Trump’s attitude toward Africa has been deeply problematic, but even where there were laudable developments in U.S.-Africa policy from the Clinton administration forward, the real legacy has remained largely one of ongoing neglect.

Meanwhile, many of the Africa advocacy organizations within the U.S. that had established discernible footing and voice during the 1970s and 1980s had lost momentum by the 1990s. This was an Africa advocacy infrastructure in which faith leaders and their religious constituencies played a strategic role—and African American clergy were a very prominent part of this Africa advocacy work. A cadre of African American civil rights movement clergy championed African decolonization and nation-building during the 1950s and 1960s, post-independence African development during the 1970s, and were on the front lines of U.S. anti-apartheid activism during the 1980s and early-1990s.

By the time South African apartheid officially ended in 1994 however, Africa advocacy organizations in the U.S. were struggling with their directional footing and with maintaining funding and support, including from the activist faith-based networks that had been primary partners in their advocacy work.

So when the U.S. government did little to respond as a million Rwandan lives were lost to genocide in 1994, and as more than 11,000 lives were lost between late-2013 and 2015 to an Ebola outbreak in West Africa, and as protracted violent conflicts in Sudan, South Sudan, and Democratic Republic of Congo led to millions of deaths over the past two decades, Africa advocacy organizations within the U.S. could not apply the same level of pressure for action they did during their 1980s anti-apartheid activism.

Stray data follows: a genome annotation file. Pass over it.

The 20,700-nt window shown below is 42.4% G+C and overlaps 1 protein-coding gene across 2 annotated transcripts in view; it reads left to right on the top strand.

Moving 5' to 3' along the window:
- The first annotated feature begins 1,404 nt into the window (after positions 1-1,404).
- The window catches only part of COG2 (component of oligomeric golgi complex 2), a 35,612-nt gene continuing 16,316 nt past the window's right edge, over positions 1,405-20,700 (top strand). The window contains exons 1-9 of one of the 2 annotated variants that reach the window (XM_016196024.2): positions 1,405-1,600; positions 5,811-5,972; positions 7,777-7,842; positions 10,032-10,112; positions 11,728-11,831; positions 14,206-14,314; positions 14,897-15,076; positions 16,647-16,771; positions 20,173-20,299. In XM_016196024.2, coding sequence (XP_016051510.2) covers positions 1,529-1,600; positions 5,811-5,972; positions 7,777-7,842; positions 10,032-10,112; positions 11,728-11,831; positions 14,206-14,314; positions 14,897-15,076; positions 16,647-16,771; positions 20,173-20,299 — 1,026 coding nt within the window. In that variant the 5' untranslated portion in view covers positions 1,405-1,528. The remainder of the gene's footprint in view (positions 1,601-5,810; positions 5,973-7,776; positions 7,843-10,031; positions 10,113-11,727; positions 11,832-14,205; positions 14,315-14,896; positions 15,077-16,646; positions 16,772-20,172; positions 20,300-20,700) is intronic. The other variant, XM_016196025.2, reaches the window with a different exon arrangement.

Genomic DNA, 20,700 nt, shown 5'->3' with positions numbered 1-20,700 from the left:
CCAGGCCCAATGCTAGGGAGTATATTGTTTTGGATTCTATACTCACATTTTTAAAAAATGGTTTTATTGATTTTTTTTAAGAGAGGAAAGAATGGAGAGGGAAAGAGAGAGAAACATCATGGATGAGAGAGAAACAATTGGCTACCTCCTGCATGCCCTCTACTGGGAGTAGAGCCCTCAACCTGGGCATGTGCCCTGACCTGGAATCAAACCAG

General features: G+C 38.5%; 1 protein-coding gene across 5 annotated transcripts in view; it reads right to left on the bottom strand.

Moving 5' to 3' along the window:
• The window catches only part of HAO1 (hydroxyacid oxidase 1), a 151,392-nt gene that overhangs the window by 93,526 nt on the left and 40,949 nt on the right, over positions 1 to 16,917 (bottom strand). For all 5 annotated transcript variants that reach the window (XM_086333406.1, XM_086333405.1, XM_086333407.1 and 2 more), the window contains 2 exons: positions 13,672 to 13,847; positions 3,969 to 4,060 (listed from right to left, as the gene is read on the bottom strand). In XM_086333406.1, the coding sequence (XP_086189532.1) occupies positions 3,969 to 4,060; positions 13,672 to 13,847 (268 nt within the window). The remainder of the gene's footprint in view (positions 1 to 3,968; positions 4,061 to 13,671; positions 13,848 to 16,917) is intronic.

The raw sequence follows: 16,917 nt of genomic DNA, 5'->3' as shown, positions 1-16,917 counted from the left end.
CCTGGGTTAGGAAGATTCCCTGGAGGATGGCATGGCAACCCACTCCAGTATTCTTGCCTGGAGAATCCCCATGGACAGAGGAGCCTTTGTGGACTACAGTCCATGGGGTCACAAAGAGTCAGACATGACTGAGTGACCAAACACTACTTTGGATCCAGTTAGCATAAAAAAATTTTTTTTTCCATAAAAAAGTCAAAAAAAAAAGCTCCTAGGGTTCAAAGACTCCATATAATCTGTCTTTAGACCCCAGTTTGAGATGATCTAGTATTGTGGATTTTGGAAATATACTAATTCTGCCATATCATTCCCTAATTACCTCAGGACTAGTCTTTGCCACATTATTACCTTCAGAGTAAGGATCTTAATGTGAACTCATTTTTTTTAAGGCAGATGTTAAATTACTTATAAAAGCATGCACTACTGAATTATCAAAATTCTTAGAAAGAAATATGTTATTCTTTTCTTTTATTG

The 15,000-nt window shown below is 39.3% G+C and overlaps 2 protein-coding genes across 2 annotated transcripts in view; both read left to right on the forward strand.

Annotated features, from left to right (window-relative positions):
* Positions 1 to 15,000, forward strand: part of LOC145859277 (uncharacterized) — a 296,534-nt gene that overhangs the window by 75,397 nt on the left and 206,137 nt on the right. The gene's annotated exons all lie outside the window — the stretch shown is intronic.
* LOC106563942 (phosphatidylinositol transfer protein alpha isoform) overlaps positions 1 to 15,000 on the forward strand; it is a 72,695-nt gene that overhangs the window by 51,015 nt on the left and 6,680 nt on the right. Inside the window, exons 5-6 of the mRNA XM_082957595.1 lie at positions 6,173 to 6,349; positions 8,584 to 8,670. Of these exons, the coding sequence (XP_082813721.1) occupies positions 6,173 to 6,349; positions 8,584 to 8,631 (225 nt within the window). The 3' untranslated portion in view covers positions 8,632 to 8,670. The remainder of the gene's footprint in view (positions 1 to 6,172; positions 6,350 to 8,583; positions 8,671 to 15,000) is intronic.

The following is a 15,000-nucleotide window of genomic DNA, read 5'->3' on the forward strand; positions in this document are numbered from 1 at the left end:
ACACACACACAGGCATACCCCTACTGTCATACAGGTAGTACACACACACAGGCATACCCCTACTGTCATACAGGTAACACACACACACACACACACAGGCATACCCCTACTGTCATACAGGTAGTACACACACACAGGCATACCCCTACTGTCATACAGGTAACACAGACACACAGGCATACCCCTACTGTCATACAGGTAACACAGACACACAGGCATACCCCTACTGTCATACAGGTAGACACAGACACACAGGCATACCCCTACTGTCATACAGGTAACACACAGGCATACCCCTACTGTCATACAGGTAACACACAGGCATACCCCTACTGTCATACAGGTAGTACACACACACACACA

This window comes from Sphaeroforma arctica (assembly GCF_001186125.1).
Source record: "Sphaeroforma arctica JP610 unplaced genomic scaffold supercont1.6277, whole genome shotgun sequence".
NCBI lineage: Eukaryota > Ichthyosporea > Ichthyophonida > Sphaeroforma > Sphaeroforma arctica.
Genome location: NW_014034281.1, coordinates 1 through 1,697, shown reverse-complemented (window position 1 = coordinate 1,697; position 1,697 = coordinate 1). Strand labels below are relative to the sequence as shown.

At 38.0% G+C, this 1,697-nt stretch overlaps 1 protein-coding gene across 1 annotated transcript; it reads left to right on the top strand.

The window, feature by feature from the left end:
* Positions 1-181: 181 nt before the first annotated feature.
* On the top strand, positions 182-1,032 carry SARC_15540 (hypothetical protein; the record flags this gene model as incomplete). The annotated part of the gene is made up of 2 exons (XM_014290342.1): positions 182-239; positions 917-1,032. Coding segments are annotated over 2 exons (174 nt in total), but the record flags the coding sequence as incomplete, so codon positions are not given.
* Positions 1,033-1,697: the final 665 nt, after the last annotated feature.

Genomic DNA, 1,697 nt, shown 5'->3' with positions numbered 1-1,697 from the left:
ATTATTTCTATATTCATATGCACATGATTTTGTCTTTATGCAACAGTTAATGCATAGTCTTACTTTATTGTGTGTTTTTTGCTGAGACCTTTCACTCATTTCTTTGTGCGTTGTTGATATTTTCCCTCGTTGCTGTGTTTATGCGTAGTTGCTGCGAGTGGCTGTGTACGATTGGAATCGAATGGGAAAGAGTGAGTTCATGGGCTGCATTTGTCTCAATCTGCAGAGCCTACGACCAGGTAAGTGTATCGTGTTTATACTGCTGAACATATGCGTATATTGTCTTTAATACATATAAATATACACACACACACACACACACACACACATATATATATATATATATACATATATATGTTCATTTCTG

The inability of these organizations to assert political pressure and the lack of a systematically mobilized U.S. faith sector around African urgencies from 1994 forward were closely interrelated.

Systematic and substantive responses to social urgencies are necessary, but Africa is also a context experiencing some of the greatest economic growth, technological expansion, educational vitality, and cultural and religious vibrancy of any place in the world.

U.S. policy approaches to Africa should be guided by a concern for social need but also by a commitment to allying with vital developmental initiatives taking place within Africa.

A strong Africa advocacy sector in the U.S. is essential to carrying out those objectives. As in the past, this ongoing work will require strong support from the faith community, and a new generation of African American faith leaders should be leading the charge to bolster the hard work being done by a diligent but institutionally diminished Africa advocacy sector.


  1. John Campbell, “What is the African Growth and Opportunity Act?” Council on Foreign Relations, February 17, 2017, https://www.cfr.org/blog/what-african-growth-and-opportunity-act
  2. R. Drew Smith, “Balancing Faith-Based Strategies in U.S.-Africa Policy,” Review of Faith & International Affairs, September 2008
  3. Danielle Kwateng-Clark, “The Obama legacy in Africa,” NewsOne, December 1, 2016, https://newsone.com/3605160/the-obama-legacy-in-africa/
  4. BBC, “Barack Obama: How will Africa remember him?” BBC News, January 18, 2017, https://www.bbc.com/news/world-africa-38649362